The  exclusion of other groups does not only happen  because walls  were built or gates were installed. Often, the  built form  can exclude people by not being able to  resolve  conflicts between car and pedestrian, by not being  considerate to the needs of the disabled, and by imposing too much order and neatness. A pitfall to an urban design  planner who  had been car-dependent all his life is to design something which will  tend to be pro-car. Moreover, without the prodding  of more  sensitive people (who normally would be  our  everyday citizen and   not  those who are in the saddles of power),  a  physically-able urban design planner can tend to disregard accessibility for those who are physically impaired. Being exclusionary often  is not intentional. It becomes a tendency as  may  be dictated by how far one has gone and how many cases one  has seen. It is like an economic consultant who has not gone  to other countries and experienced the realities of life  there but is prescribing solutions to their problems. That is  why ,an   urban  design expert, to really be  effective  in  his craft,  should go out of his office and look  around,  feel, and  if  necessary, suffer from the common  people's  standpoint. This is what sociologists would term as the  participatory approach to sociological research wherein they go out and be beggars in the streets in order to analyse the situation  of street people in the social fabric. The  importance of  the information a professional planner can gather  while being really there is incomparable and can not be learned in the  classroom.  This bit of knowledge, combined  with  what others  have  discovered on their own can make up a  set  of realistic  objectives which the group can aim to fulfil  as they draw the design and build things from the ground.

It is important to bear in mind that what makes a  structure essential is its usefulness in the public realm. A structure with  maximized accessibility and permeability can  sustain­ably  be useful because of the very fact that it  does  not create  nuisance  to everybody, and it does not  just  serve only  a selected few. It does not hamper  people's  movement but  rather, it can actually aid them. As regards usefulness over time, the concern is not just  to secure  the physical integrity of the structure  (resistance to  earthquake, typhoon-proof, and so on) but also  to  make the design flexible so that it can easily be altered to suit changing  needs.  A  house may need to be  enlarged  as  the family grows, a wall may need to be knocked down, or a  room may  need  to be converted to a home-office.  A  sustainable design  can foresee all these probable needs in  the  future and  can  provide for them in the current format. In  buildings,  the sustainability of usefulness may be provided  for by considering access, building depth, height, hard  (lifts, stairs,  vertical service ducts) and soft areas, and  active and passive areas. Organizing the inside of the building can give  rise  to robustness, it being  the  characteristic  of being  able  to offer many different uses/purposes   to  its users  (Bentley, et. al., 1985).  Again, urban design  planners  can have a very limited view about what would  be  the future  needs of the family occupying a certain  house.  The limitation  can  be  caused by the extent of  what  one  has experienced  with his/her own family, for  instance,  he/she grew  up in a nuclear family and would fail to envision  the needs of an extended family).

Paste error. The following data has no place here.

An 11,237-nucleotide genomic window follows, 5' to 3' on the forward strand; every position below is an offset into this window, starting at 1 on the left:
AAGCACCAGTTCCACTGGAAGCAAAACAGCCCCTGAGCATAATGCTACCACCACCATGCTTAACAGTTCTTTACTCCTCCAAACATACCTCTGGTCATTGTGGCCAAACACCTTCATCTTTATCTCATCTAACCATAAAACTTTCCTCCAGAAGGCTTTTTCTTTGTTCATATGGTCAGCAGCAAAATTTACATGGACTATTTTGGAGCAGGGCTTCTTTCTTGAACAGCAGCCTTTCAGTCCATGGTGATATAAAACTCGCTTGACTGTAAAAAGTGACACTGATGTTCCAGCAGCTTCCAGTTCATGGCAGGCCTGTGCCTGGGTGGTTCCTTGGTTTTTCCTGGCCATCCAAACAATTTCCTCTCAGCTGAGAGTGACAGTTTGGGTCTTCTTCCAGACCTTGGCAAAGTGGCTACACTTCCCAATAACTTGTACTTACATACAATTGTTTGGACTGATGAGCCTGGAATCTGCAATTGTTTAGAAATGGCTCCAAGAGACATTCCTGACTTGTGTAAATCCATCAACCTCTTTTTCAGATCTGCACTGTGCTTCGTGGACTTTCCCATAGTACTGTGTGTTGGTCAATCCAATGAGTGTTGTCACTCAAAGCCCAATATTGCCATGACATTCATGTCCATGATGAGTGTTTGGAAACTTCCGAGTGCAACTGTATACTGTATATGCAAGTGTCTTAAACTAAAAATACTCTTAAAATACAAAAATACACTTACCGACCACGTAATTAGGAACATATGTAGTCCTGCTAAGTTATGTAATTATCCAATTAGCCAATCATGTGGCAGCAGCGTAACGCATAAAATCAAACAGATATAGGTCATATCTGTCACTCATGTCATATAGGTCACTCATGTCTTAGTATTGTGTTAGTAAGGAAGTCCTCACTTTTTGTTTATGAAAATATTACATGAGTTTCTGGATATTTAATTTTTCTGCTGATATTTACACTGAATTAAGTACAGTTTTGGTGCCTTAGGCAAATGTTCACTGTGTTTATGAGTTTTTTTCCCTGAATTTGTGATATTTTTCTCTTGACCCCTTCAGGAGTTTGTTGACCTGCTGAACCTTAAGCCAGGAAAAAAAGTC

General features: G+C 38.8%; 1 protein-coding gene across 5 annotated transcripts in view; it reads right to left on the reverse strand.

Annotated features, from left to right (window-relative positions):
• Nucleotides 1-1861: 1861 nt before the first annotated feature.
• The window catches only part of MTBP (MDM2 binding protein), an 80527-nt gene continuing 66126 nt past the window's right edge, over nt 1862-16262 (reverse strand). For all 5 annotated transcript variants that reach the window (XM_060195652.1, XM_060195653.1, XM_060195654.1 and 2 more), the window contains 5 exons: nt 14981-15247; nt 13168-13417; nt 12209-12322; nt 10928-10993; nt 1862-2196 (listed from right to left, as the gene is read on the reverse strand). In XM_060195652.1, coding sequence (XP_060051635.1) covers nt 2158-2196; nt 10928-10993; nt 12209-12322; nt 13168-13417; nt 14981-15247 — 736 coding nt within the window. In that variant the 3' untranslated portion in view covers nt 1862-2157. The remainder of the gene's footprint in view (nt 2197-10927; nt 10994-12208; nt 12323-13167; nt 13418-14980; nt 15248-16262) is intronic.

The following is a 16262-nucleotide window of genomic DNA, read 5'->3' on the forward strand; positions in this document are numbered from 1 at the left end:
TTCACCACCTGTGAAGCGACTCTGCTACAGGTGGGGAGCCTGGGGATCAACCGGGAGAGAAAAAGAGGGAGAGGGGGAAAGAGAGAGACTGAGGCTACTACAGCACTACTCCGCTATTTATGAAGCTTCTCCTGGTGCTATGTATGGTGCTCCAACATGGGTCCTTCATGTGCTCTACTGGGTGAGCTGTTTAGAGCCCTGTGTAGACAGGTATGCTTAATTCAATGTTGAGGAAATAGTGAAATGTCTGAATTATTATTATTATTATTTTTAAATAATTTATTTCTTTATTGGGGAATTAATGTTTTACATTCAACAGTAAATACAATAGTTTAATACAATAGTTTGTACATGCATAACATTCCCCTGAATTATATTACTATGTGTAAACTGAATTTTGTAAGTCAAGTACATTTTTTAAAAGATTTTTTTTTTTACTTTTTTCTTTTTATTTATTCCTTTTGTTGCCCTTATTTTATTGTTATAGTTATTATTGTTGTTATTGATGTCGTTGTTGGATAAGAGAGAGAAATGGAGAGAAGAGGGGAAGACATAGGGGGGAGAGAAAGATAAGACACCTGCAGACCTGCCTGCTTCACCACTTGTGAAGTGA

To reiterate, because urban issues evolve, the expertise and knowledge of urban design planners should likewise do so. To be  able  to plan and design in a continuum,  they  have  to accept that learning is also a  process and ideas will  have to be kept up-to-date with the changing urban setting.